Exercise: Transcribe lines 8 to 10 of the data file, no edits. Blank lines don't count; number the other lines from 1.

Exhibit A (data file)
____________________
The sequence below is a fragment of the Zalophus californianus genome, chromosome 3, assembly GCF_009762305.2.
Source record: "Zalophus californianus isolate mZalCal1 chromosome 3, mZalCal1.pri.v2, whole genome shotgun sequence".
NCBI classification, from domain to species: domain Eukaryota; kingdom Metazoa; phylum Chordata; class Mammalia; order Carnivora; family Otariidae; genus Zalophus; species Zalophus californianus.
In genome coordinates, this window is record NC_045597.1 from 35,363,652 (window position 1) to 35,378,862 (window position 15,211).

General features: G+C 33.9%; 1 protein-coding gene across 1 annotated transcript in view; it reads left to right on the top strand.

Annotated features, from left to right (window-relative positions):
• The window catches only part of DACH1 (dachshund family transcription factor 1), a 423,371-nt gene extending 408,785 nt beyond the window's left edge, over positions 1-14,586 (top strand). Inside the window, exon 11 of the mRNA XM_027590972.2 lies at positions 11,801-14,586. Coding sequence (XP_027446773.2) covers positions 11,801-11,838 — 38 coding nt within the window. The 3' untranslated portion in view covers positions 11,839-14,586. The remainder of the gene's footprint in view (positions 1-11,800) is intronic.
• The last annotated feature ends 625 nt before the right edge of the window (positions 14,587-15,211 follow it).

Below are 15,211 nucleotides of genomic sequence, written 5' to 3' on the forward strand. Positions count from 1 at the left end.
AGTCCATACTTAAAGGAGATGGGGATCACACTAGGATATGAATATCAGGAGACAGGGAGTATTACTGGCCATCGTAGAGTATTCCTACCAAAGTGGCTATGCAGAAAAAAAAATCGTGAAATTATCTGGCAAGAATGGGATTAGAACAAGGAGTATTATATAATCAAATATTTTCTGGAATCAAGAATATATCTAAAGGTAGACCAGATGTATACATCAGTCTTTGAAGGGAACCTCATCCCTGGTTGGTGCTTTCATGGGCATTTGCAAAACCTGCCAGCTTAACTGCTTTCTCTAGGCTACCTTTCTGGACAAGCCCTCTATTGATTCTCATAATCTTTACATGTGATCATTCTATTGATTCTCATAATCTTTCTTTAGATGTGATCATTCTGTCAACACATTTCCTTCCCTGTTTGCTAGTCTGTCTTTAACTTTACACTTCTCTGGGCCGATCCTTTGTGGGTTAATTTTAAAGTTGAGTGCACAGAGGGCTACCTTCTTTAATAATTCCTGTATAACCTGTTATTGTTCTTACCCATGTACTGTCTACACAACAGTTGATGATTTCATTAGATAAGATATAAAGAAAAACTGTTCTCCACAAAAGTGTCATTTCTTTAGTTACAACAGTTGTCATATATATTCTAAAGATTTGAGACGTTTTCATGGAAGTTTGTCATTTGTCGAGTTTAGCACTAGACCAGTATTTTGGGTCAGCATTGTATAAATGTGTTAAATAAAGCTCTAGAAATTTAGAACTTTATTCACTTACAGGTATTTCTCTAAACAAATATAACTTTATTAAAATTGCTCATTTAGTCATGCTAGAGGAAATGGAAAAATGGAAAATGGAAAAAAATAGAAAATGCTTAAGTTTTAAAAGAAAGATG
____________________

• The last annotated feature ends 625 nt before the right edge of the window (positions 14,587-15,211 follow it).

Below are 15,211 nucleotides of genomic sequence, written 5' to 3' on the forward strand. Positions count from 1 at the left end.
AGTCCATACTTAAAGGAGATGGGGATCACACTAGGATATGAATATCAGGAGACAGGGAGTATTACTGGCCATCGTAGAGTATTCCTACCAAAGTGGCTATGCAGAAAAAAAAATCGTGAAATTATCTGGCAAGAATGGGATTAGAACAAGGAGTATTATATAATCAAATATTTTCTGGAATCAAGAATATATCTAAAGGTAGACCAGATGTATACATCAGTCTTTGAAGGGAACCTCATCCCTGGTTGGTGCTTTCATGGGCATTTGCAAAACCTGCCAGCTTAACTGCTTTCTCTAGGCTACCTTTCTGGACAAGCCCTCTATTGATTCTCATAATCTTTACATGTGATCATTCTATTGATTCTCATAATCTTTCTTTAGATGTGATCATTCTGTCAACACATTTCCTTCCCTGTTTGCTAGTCTGTCTTTAACTTTACACTTCTCTGGGCCGATCCTTTGTGGGTTAATTTTAAAGTTGAGTGCACAGAGGGCTACCTTCTTTAATAATTCCTGTATAACCTGTTATTGTTCTTACCCATGTACTGTCTACACAACAGTTGATGATTTCATTAGATAAGATATAAAGAAAAACTGTTCTCCACAAAAGTGTCATTTCTTTAGTTACAACAGTTGTCATATATATTCTAAAGATTTGAGACGTTTTCATGGAAGTTTGTCATTTGTCGAGTTTAGCACTAGACCAGTATTTTGGGTCAGCATTGTATAAATGTGTTAAATAAAGCTCTAGAAATTTAGAACTTTATTCACTTACAGGTATTTCTCTAAACAAATATAACTTTATTAAAATTGCTCATTTAGTCATGCTAGAGGAAATGGAAAAATGGAAAATGGAAAAAAATAGAAAATGCTTAAGTTTTAAAAGAAAGATG